Geekery: Netflix’s ‘Song Exploder’ Digs Into the Art of Writing Hits
Explore the inspiration and work behind hits across genres – featuring artists like Trent Reznor, Dua Lipa, and Lin-Manuel Miranda.
Getting to see how an artist created a song we love – the process, the emotion – is a really cool experience. It can deepen our connection to the music. That’s what Song Exploder aims to do. The idea for the streaming series actually came from Nine Inch Nails frontman Trent Reznor. He mentioned it to host Hrishikesh Hirway after recording an episode for the podcast.
The new season is out in two weeks, so you have ample time to check out the first.
Alicia Keys collaborates with Sampha, who has just lost his mother; in his quest to capture Aaron Burr’s voice, Lin-Manuel Miranda finds his lines on the subway; No obvious chorus plus a lead mandolin and handclaps equals the least likely chart-topper of the ’90s – R.E.M. looks back at the life-changing track; Ty Dolla $ign pens a verse in minutes, picks up multiple instruments and brings in Kendrick Lamar and Brandy for this moving love song to his city.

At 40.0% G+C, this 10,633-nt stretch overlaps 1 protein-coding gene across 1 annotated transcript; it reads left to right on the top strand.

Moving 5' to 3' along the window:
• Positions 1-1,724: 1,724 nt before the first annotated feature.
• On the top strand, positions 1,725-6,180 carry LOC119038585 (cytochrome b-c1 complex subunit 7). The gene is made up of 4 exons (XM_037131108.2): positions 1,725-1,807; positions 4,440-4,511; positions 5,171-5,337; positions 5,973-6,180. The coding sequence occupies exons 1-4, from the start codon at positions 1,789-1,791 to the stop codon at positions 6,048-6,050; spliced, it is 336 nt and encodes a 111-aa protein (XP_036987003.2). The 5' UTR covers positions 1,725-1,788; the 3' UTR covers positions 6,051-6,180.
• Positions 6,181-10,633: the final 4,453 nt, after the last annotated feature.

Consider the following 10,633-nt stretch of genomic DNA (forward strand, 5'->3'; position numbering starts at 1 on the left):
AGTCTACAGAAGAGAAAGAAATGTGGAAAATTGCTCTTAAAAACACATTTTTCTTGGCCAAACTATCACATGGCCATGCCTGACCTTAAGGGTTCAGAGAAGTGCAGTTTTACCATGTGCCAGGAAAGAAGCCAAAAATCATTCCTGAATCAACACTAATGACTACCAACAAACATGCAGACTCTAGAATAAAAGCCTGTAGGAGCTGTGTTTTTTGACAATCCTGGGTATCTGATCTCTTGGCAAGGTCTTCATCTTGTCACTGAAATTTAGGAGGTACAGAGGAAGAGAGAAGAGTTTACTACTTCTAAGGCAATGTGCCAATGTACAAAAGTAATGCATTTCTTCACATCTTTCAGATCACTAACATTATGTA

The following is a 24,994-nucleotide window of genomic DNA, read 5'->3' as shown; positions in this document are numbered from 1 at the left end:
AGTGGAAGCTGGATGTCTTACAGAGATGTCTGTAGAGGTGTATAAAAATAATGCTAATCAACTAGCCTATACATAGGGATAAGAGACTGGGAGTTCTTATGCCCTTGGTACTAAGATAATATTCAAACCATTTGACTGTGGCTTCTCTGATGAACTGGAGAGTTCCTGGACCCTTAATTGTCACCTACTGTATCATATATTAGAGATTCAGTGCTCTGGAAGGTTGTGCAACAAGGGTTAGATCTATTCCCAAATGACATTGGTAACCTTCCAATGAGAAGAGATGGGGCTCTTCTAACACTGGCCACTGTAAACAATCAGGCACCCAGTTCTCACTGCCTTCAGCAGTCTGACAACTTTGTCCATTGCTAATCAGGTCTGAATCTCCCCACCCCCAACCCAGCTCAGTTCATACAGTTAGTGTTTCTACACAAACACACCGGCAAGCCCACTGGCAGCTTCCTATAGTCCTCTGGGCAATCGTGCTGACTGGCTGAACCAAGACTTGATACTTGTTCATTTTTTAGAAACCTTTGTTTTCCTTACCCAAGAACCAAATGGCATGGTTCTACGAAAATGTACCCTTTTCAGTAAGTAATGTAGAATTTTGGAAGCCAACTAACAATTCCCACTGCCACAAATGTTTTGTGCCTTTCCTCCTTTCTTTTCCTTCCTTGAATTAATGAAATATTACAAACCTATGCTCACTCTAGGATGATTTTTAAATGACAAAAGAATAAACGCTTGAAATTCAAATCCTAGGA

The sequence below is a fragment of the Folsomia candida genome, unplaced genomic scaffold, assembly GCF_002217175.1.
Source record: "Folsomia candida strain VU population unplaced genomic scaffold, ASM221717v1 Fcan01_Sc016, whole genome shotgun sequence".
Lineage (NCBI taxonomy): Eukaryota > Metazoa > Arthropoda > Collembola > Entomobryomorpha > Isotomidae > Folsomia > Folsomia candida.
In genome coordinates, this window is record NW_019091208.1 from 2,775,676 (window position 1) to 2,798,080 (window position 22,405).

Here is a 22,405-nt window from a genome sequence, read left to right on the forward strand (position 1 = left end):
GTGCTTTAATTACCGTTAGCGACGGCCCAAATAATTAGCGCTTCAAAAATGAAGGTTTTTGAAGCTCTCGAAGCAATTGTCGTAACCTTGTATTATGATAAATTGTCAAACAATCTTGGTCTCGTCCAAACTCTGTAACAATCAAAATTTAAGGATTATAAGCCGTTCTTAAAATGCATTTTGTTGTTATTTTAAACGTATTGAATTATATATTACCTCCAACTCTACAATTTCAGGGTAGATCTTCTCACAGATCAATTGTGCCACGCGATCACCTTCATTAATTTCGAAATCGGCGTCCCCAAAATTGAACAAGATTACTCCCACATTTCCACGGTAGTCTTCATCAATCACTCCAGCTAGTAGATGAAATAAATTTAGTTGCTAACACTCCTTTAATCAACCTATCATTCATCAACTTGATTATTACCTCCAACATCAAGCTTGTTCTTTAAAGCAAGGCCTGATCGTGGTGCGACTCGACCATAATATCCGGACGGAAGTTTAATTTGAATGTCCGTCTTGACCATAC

Volume 2 drops on December 15th
Dua Lipa, who delves into the personal struggles and musical influences that went into the making of her hit song “Love Again” from her second studio album, Future Nostalgia; the Multi-Platinum band The Killers who break down “When You Were Young,” the deeply personal song that felt like a turning point for the band; Oscar, Grammy and Emmy-winning composer and Rock & Roll Hall of Fame inductee Trent Reznor of Nine Inch Nails who discusses the powerfully haunting song “Hurt,” the final track on NIN’s second studio album, The Downward Spiral; and Natalia Lafourcade, the Grammy and 14-time Latin Grammy-winning singer and songwriter, who explains how she channeled her history and homeland of Veracruz, Mexico, to create the hit song “Hasta La Raíz.”
If you dig the show, you really should check out the podcast. They’ve talked to everyone from Ghostface Killah to Metallica to Chet Faker and Carly Ray Jepsen about the craft of songwriting.